In the spring 2021, Dr. Yvonne Unna (Department of Philosophy) is offering an important and engaging, special topics course (PHIL 2810) on the philosophy of medicine. What is the nature of Medicine? Is it an art? A science? A combination of both? Or is it a distinct intermediate discipline?
Dr. Unna notes that the crisis in the quality of care administered by contemporary medicine has prompted physicians and health care professionals to rethink the nature of medicine and ask these sorts of questions. It has been argued that the disenchantment with the depersonalized way in which modern high-tech medicine diagnoses and treats patients is the result of a dominant model in medical knowledge and practice called the "biomedical model." In order to address the shortcomings of the biomedical model, "humanistic models" attempt to either reform or replace the biomedical model with a holistic view of the patient and the patient-physician relationship.
In this course students will discuss some of the metaphysical, epistemological, and ethical assumptions of the biomedical and the humanistic model. The two models provide different answers to questions such as these: What is a disease? Is it a value-free or a value-laden concept? Is the physician attending to a disease or to an illness, to pain or to suffering? Is the therapeutic goal the health or the well-being of the patient? Can and should the patient be reduced to his or her physical body or be regarded as an embodied self? Should the physician's practice of medicine be characterized by emotionally detached care or empathic care? What should be the defining features of the patient-physician relationship? By answering these and other questions, students will gain a deep understanding of the nature and goal of Medicine.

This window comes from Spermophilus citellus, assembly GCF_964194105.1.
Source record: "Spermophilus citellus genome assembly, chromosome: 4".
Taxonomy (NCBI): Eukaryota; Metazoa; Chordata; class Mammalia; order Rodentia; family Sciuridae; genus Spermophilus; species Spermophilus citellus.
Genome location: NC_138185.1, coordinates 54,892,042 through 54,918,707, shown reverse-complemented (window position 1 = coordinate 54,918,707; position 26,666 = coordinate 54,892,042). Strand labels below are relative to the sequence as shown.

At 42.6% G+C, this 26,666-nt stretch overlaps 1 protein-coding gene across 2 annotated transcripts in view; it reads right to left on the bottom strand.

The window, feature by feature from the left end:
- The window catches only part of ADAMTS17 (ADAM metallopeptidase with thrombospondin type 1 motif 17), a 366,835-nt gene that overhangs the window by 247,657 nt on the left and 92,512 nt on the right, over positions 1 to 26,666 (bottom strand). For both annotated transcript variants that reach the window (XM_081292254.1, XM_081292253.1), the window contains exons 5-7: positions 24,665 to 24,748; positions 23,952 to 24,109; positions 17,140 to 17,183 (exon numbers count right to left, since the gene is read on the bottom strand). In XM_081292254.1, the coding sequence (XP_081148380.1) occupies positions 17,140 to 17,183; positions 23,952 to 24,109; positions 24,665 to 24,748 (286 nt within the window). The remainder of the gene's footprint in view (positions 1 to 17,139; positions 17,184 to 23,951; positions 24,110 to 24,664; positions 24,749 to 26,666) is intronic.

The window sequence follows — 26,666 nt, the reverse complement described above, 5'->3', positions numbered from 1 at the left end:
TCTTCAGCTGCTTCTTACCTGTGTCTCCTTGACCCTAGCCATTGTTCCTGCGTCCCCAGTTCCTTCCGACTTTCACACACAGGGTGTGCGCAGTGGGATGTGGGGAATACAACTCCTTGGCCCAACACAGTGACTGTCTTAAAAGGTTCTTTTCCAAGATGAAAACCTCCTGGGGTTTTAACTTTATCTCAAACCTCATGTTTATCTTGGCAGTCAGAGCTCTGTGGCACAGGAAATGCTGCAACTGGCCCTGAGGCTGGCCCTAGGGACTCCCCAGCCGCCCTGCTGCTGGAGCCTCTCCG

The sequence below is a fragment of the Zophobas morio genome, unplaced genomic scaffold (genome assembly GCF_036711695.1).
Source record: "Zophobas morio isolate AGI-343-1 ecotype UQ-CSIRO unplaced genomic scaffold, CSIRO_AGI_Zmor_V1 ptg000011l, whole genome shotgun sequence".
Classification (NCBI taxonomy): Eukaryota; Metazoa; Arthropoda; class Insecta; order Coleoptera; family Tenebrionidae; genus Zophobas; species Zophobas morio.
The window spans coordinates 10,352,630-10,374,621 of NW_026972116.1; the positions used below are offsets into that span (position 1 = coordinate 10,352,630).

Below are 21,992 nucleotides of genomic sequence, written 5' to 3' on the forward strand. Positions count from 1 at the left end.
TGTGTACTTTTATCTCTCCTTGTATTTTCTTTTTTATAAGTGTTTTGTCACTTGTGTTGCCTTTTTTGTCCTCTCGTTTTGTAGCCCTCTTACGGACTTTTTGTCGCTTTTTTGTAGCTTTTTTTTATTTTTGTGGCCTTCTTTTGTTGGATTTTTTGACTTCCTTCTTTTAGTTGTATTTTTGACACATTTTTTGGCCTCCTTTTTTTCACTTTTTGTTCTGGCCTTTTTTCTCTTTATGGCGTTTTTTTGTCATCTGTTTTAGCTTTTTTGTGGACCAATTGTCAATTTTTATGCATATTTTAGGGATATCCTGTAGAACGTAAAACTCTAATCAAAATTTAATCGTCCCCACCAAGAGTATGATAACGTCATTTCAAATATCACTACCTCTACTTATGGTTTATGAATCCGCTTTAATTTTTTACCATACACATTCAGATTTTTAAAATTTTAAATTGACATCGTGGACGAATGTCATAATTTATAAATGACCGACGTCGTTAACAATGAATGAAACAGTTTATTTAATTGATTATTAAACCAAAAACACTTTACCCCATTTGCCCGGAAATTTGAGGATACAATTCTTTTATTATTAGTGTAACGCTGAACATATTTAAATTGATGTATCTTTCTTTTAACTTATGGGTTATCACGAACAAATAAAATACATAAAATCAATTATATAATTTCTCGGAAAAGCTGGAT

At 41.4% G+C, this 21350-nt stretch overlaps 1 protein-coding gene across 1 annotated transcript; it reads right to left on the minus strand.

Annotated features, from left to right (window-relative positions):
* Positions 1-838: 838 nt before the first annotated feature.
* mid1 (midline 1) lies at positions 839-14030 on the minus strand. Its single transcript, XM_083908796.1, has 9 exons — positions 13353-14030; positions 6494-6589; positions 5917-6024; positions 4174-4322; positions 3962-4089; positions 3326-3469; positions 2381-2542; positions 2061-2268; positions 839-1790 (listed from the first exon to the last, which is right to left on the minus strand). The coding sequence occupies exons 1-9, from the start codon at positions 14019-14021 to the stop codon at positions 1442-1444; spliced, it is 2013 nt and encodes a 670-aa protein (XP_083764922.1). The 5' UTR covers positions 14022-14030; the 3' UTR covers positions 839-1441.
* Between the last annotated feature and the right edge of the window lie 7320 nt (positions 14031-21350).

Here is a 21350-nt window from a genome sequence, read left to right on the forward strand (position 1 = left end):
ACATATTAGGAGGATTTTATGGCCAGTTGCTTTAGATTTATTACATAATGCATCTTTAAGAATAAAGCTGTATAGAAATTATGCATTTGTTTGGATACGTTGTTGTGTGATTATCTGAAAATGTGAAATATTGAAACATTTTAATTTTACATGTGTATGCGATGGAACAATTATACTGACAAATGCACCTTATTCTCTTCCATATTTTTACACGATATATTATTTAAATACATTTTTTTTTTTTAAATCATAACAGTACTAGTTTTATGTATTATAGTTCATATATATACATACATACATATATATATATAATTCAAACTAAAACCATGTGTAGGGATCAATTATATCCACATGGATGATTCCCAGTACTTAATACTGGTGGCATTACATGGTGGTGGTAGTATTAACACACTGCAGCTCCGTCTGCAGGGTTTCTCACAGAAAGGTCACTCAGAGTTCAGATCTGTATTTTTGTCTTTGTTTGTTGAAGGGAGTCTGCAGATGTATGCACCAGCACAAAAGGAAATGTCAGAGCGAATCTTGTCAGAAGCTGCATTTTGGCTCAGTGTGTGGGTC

Please contact the Philosophy Department Chair, Dr. Abe Zakhem at Abe.Zakhem@shu.edu for additional information about this course or the philosophy program at SHU.